1) How long have you been involved with PSIAs, the PSIA MDTF, and have things improved over the years?
PSIA has been part of my work since 2002 when the Bank started developing the PSIA methodology through pilots with DFID and the IMF, and the PSIA User’s Guide. In Middle East and Northern Africa (MNA), I have administered the MDTF with PREM colleagues at that time. I have worked on several PSIAs in various sectors (e.g. water, sanitation, urban, agriculture, etc) in Africa, Europe and Central Asia, MNA, and we realized that the original User’s Guide did not fully account for the political economy that affects the decision-making on reforms. Hence, in 2007, the Sourcebook “Tools for Institutional, Political and Social Analysis in Policy reform (TIPS) ” was developed, and in 2008 the framework for “Political Economy of Policy Reform (PE) ” was produced. With this further guidance, PSIAs have become more pragmatic and comprehensive to analyze the various factors that affect sector reforms.
2) 2) Are PSIAs relevant to the new World Bank Group? What role can it play with the new twin goals?
Through the TIPS and PE, PSIA identifies reform impacts through six aspects, i.e. regarding access, employment, prices, taxes/transfers, assets, and authority. This disaggregated analysis identifies the opportunities to designing interventions that contribute towards ending poverty and boosting shared prosperity.
3) 3) What are the top three reasons you would recommend a PSIA to a TTL?
a) a) PSIA with the political economy angle provides a comprehensive analysis of policy reforms and their impacts - both within and beyond the sector - and highlights cross-cutting issues that can support or hamper a sector reform, such as e.g. decentralization, governance or conflict, etc.;
b) b) PSIA with PE, when conducted in a pragmatic way, can be very useful to inform operational design;
c) c) PSIA with PE, when conducted with the client, can generate reform ownership and support sustainability of reform investments.
4) 4) You have worked on PSIAs projects before, so from a technical perspective, what is exciting about the PSIA approach and what are the main challenges?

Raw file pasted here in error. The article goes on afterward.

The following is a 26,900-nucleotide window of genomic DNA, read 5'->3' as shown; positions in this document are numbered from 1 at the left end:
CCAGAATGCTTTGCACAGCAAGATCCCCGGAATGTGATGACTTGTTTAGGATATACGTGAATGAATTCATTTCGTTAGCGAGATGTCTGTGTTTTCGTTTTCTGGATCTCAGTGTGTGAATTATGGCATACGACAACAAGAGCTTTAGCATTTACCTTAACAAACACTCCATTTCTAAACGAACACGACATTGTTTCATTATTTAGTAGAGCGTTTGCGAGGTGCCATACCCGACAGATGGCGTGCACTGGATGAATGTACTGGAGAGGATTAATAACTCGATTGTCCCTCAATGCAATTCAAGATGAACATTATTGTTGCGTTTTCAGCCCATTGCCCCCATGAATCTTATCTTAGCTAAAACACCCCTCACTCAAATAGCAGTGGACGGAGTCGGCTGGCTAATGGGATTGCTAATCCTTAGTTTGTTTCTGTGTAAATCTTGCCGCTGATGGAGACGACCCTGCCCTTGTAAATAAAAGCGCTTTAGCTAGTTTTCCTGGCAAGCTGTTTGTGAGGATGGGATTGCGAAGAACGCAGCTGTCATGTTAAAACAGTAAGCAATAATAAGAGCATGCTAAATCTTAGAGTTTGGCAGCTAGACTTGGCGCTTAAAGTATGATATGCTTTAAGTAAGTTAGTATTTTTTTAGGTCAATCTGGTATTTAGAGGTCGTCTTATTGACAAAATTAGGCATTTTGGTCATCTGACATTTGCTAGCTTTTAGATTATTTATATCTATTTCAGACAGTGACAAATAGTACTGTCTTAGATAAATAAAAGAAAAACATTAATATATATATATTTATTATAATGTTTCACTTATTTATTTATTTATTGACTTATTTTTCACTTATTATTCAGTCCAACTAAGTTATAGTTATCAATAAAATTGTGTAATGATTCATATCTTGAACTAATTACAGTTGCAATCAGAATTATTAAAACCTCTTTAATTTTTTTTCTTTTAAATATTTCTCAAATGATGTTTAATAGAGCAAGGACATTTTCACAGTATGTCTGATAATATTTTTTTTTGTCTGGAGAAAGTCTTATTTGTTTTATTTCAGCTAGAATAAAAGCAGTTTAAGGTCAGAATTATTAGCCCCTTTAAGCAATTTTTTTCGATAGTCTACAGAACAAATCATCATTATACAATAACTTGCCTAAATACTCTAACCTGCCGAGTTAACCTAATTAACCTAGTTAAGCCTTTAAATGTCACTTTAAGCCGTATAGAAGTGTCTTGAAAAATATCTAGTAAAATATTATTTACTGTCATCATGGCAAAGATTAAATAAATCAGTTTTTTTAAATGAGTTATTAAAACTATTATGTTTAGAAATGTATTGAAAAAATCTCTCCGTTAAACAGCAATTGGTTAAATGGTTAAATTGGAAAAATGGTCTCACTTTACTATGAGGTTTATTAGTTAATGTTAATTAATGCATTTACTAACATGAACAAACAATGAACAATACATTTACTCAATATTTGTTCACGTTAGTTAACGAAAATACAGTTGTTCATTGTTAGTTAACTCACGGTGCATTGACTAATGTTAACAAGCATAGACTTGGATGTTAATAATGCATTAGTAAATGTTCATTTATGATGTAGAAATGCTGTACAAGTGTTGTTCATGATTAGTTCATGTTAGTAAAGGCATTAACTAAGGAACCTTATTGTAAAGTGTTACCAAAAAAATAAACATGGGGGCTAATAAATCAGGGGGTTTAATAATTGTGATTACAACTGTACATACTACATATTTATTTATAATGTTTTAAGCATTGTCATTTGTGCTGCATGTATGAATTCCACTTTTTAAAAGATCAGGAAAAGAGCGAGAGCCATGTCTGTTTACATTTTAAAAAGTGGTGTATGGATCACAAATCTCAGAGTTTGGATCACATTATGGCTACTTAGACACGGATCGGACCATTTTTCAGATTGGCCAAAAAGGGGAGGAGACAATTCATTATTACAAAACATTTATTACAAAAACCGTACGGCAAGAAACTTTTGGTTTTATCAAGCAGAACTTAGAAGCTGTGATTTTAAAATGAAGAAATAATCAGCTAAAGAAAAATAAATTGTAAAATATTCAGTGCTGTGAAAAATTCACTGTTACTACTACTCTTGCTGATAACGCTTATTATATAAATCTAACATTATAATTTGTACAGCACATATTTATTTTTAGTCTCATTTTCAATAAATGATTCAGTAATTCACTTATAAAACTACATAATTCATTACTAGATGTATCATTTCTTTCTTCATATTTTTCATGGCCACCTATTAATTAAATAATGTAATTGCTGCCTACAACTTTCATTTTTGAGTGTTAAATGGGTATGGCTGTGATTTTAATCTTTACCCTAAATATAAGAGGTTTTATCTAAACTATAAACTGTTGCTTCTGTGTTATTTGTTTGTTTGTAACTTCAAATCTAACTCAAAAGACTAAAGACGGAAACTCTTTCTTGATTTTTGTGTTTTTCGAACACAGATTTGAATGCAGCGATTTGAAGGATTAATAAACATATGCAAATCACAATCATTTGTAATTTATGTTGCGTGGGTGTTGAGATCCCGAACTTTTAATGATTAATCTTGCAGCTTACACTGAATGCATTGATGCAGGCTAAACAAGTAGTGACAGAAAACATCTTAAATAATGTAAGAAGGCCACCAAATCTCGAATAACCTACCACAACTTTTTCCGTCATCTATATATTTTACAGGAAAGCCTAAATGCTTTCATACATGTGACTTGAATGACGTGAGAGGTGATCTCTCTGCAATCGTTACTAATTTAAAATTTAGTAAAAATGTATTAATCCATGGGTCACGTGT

What is exciting is that PSIA is a flexible tool, as it can be tailored to the country and reform context, (ii) policy dialogue and/or operations, (iii) in-depth analysis or on-demand advice to the client, etc. What is challenging is to (a) conduct a meaningful PSIA that informs operations, given that preparation budgets and timeframes are being shortened, and (b) get the PSIA process right to ensure client ownership on two fronts – the PSIA as a knowledge product and the PSIA as an input to operational design. Client ownership is essential to ensure PSIA recommendations are actually implemented through operations, and operational investments are sustainable.
Sabine Beddies is a Senior Urban Specialist in the Global Practice for Social, Urban Rural and Resilience in the Middle East and North Africa Region. She was part of the team which initially developed the PSIA approach back in 2002, and the framework for political economy in policy reforms in 2008. She has applied the PSIA approach to numerous sectors and countries – analyzing the political economy of reform in the water sector in Yemen, Palestine, Albania, and Montenegro; in the sanitation sector in Brazil, Senegal, Indonesia and India; in the education sector in Tajikistan; in the agricultural sector in Tanzania; on municipal service reform in Macedonia; and on local taxation in Tanzania; with the cross-cutting themes of decentralization, governance and conflict. Prior to her current assignment, she worked in the Bank’s former social development network, as well as for UNDP in Albania and the EU in Tanzania. Sabine holds a Ph.D. from the London School of Economics focusing on inclusive cities and governance.